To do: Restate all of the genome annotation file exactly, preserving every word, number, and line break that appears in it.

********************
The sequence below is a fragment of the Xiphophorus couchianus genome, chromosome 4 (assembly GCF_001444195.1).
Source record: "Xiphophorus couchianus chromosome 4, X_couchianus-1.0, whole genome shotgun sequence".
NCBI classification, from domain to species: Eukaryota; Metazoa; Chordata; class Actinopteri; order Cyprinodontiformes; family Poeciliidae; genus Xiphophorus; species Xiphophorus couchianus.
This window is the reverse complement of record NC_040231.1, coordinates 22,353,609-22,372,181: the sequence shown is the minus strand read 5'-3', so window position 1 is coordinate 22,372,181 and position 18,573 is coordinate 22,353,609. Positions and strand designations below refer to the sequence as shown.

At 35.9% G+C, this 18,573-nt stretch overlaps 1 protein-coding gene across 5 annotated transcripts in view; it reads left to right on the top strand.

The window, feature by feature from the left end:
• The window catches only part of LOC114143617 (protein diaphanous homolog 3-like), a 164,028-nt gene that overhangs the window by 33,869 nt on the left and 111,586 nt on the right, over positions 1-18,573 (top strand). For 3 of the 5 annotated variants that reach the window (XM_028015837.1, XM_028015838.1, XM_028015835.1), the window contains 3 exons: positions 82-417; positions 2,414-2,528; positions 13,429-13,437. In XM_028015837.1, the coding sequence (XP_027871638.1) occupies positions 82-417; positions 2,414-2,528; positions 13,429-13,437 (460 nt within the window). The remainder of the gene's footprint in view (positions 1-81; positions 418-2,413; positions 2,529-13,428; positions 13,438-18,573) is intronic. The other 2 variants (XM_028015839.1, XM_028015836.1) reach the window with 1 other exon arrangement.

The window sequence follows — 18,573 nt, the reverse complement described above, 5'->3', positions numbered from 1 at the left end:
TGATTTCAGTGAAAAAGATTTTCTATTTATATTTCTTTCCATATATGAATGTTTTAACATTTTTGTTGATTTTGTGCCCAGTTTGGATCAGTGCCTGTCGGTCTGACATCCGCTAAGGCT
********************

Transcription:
The sequence below is a fragment of the Xiphophorus couchianus genome, chromosome 4 (assembly GCF_001444195.1).
Source record: "Xiphophorus couchianus chromosome 4, X_couchianus-1.0, whole genome shotgun sequence".
NCBI classification, from domain to species: Eukaryota; Metazoa; Chordata; class Actinopteri; order Cyprinodontiformes; family Poeciliidae; genus Xiphophorus; species Xiphophorus couchianus.
This window is the reverse complement of record NC_040231.1, coordinates 22,353,609-22,372,181: the sequence shown is the minus strand read 5'-3', so window position 1 is coordinate 22,372,181 and position 18,573 is coordinate 22,353,609. Positions and strand designations below refer to the sequence as shown.

At 35.9% G+C, this 18,573-nt stretch overlaps 1 protein-coding gene across 5 annotated transcripts in view; it reads left to right on the top strand.

The window, feature by feature from the left end:
• The window catches only part of LOC114143617 (protein diaphanous homolog 3-like), a 164,028-nt gene that overhangs the window by 33,869 nt on the left and 111,586 nt on the right, over positions 1-18,573 (top strand). For 3 of the 5 annotated variants that reach the window (XM_028015837.1, XM_028015838.1, XM_028015835.1), the window contains 3 exons: positions 82-417; positions 2,414-2,528; positions 13,429-13,437. In XM_028015837.1, the coding sequence (XP_027871638.1) occupies positions 82-417; positions 2,414-2,528; positions 13,429-13,437 (460 nt within the window). The remainder of the gene's footprint in view (positions 1-81; positions 418-2,413; positions 2,529-13,428; positions 13,438-18,573) is intronic. The other 2 variants (XM_028015839.1, XM_028015836.1) reach the window with 1 other exon arrangement.

The window sequence follows — 18,573 nt, the reverse complement described above, 5'->3', positions numbered from 1 at the left end:
TGATTTCAGTGAAAAAGATTTTCTATTTATATTTCTTTCCATATATGAATGTTTTAACATTTTTGTTGATTTTGTGCCCAGTTTGGATCAGTGCCTGTCGGTCTGACATCCGCTAAGGCT